ECB raises key interest rate – what that means for our money, interest rates, prices, stocks and real estate

What is the prime rate?

The key interest rate is called differently in banker speech, much more complicated: It is the main refinancing facilityor also the main refinancing rate. Emphasis is placed on “refinancing” for understanding.

What is this facility for? And with that the key interest rate?

The central bank as the bank of the banks is the creator of the money in a currency area – it issues it as book money and as minted cash in the form of banknotes and coins. The banks apply for the book money, to put it quite simply. The commercial banks lend mostly not their own money when they give us, corporations or governments loans at interest. You use for it as a basis the central bank money.

The commercial banks use the key interest rate as the basis for their interest rates – i.e. the building interest, call money interest or overdraft interest.

What are the effects of low and high interest rates?

A low interest rate leads to falling interest rates, which is what we have felt in recent years. No interest on savings, low interest on mortgages. But still high interest rates on discretionary credit.

When key interest rates are high, ie when the banks themselves have to pay high interest rates to the central bank, they of course also demand higher interest rates from us. But not only in the amount of the key interest rate. Of course, the commercial banks add a further percentage, depending on who wants a loan and how reliable their solvency is. The banks also allow the risk that someone does not pay back the money they have borrowed to be repaid through interest. The riskier a loan transaction, the higher the interest rate.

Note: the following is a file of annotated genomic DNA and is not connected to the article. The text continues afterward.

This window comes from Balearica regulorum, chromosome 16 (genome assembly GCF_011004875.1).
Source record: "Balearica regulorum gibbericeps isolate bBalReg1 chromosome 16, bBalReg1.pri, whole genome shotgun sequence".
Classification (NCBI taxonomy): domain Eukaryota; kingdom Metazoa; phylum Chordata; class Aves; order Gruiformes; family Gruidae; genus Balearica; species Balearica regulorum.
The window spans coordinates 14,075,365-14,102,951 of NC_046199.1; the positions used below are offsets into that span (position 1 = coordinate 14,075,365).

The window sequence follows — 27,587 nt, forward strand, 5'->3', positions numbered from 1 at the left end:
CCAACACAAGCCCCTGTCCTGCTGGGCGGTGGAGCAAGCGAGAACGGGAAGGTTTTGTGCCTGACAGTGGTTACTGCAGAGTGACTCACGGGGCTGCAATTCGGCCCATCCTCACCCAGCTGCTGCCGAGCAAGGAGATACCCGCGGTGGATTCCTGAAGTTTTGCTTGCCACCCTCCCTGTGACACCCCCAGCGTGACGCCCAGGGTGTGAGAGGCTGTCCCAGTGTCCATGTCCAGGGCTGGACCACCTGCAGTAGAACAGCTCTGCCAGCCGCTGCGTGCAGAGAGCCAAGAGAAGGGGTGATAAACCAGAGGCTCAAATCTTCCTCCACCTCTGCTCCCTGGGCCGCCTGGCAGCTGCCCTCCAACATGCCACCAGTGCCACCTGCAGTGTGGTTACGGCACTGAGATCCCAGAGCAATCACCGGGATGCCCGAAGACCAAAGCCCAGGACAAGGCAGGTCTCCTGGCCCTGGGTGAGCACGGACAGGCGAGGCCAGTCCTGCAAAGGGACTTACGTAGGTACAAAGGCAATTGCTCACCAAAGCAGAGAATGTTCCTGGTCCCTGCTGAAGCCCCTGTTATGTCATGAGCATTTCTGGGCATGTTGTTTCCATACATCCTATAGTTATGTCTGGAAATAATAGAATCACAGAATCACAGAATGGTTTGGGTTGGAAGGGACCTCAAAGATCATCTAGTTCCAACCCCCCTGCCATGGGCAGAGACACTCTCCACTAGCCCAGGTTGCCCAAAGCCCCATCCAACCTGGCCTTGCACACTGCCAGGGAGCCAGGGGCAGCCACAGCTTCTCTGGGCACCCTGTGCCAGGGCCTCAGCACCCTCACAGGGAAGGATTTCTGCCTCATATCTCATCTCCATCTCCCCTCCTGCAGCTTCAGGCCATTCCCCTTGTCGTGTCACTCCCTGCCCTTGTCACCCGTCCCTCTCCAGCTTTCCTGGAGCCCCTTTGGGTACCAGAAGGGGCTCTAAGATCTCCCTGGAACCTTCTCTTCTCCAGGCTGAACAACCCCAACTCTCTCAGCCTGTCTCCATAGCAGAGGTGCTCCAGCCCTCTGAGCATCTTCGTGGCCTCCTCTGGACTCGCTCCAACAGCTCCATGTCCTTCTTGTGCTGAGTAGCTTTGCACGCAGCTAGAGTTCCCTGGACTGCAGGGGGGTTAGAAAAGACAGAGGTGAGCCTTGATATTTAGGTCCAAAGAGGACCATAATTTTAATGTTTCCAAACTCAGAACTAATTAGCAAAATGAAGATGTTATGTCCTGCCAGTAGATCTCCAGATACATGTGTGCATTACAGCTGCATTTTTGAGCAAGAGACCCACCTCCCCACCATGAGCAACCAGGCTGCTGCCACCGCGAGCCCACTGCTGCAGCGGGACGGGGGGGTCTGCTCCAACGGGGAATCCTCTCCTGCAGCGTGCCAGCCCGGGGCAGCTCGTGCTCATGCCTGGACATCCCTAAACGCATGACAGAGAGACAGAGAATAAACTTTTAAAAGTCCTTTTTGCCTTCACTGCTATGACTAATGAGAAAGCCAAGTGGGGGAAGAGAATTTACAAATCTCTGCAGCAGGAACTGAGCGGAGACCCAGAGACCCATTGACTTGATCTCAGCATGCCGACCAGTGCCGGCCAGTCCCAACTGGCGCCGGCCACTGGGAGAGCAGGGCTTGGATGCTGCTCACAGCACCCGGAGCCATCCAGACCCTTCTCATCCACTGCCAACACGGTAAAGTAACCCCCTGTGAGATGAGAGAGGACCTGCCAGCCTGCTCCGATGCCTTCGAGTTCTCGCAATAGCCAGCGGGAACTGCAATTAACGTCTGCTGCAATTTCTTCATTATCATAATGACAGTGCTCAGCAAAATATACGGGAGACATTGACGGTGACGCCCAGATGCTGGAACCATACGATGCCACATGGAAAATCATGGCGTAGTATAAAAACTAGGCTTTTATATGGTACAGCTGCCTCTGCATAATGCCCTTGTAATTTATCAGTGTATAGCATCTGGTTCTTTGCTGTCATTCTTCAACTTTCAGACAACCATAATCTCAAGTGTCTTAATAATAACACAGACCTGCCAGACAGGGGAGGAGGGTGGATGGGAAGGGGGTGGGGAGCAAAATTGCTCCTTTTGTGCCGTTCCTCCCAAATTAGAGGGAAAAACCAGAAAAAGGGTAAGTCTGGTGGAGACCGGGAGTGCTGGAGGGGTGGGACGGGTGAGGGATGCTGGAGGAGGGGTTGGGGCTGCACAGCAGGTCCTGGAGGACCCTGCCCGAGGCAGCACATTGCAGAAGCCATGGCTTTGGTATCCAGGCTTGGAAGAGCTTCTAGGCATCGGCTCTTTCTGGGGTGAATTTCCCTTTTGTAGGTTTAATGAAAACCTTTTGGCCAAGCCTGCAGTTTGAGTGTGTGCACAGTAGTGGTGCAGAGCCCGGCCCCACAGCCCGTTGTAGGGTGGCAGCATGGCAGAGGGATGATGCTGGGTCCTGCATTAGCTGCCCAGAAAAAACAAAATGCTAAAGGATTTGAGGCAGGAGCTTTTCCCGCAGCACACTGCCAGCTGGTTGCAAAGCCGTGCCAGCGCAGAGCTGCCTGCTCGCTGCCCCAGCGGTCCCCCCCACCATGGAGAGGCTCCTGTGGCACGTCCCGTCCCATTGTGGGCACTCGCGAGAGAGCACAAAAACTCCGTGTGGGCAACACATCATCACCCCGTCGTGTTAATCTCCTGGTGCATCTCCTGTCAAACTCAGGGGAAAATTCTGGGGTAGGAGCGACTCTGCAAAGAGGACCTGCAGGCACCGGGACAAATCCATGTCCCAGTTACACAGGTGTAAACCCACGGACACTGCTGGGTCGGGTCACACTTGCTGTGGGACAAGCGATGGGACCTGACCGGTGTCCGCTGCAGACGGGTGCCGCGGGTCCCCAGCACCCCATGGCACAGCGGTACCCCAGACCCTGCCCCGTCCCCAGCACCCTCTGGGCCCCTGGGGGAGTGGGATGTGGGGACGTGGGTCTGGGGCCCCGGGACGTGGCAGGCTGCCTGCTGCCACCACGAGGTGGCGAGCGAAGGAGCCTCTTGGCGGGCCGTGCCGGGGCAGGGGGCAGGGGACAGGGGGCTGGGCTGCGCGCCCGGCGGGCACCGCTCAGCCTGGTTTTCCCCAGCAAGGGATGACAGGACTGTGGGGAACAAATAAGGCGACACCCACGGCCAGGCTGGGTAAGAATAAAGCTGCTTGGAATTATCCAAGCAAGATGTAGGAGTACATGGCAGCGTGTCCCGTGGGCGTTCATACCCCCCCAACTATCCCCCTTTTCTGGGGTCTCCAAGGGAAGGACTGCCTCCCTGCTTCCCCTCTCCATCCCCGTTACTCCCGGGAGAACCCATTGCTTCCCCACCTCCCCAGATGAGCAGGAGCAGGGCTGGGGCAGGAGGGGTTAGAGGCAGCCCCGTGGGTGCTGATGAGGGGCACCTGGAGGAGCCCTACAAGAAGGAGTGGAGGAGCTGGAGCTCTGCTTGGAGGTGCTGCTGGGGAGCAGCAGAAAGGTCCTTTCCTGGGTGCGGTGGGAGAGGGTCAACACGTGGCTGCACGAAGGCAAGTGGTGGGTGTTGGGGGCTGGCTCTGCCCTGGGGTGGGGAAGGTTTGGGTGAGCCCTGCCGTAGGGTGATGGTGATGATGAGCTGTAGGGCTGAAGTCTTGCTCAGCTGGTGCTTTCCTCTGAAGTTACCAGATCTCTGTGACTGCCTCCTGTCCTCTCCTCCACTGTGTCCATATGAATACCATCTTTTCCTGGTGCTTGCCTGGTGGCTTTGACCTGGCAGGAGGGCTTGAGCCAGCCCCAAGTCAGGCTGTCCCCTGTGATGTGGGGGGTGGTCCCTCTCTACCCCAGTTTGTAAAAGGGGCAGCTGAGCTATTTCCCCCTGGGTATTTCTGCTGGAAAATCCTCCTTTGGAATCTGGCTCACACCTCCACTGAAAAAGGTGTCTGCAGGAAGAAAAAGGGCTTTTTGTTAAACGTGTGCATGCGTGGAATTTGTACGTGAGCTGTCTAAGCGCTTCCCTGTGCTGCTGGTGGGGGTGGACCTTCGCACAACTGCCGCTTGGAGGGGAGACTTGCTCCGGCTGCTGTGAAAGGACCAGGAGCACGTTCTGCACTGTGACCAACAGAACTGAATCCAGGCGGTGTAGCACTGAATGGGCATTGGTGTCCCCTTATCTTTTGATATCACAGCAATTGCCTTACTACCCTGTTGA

The central bank in the euro zone is the ECB, for the USA the Federal Reserve Bank FED and for the pound zone the Bank of England (BoE). To name just three of the central banks that set the key interest rates in the most important currency areas.

How do banks get central bank money?

But how do the banks get the original money from the central bank, i.e. the central bank money?

By borrowing from the ECB in the euro zone, often for two weeks to a few months. On certain dates, the ECB offers the banks the money in a kind of auction. The banks write to the ECB how many billions they would like and the ECB allocates the quota of central bank money to the banks. The banks have to post collateral for this money like bonds. When the loan period is over, the banks pay back the central bank money plus the prime rate. It goes like this all the time.

So the ECB makes money by making central bank money available to the banks. The banks, in turn, base their lending on central bank money and calculate interest on installment loans, mortgage lending, overdrafts and corporate loans.

Bond purchases are terminated

The ECB has also decided not to buy any more government and corporate bonds from the euro countries from July. That’s the more important decision. The bond purchases are one of the reasons why part of the inflation has built up so strongly. Not mainly in normal consumer prices, but in asset prices for stocks and real estate.

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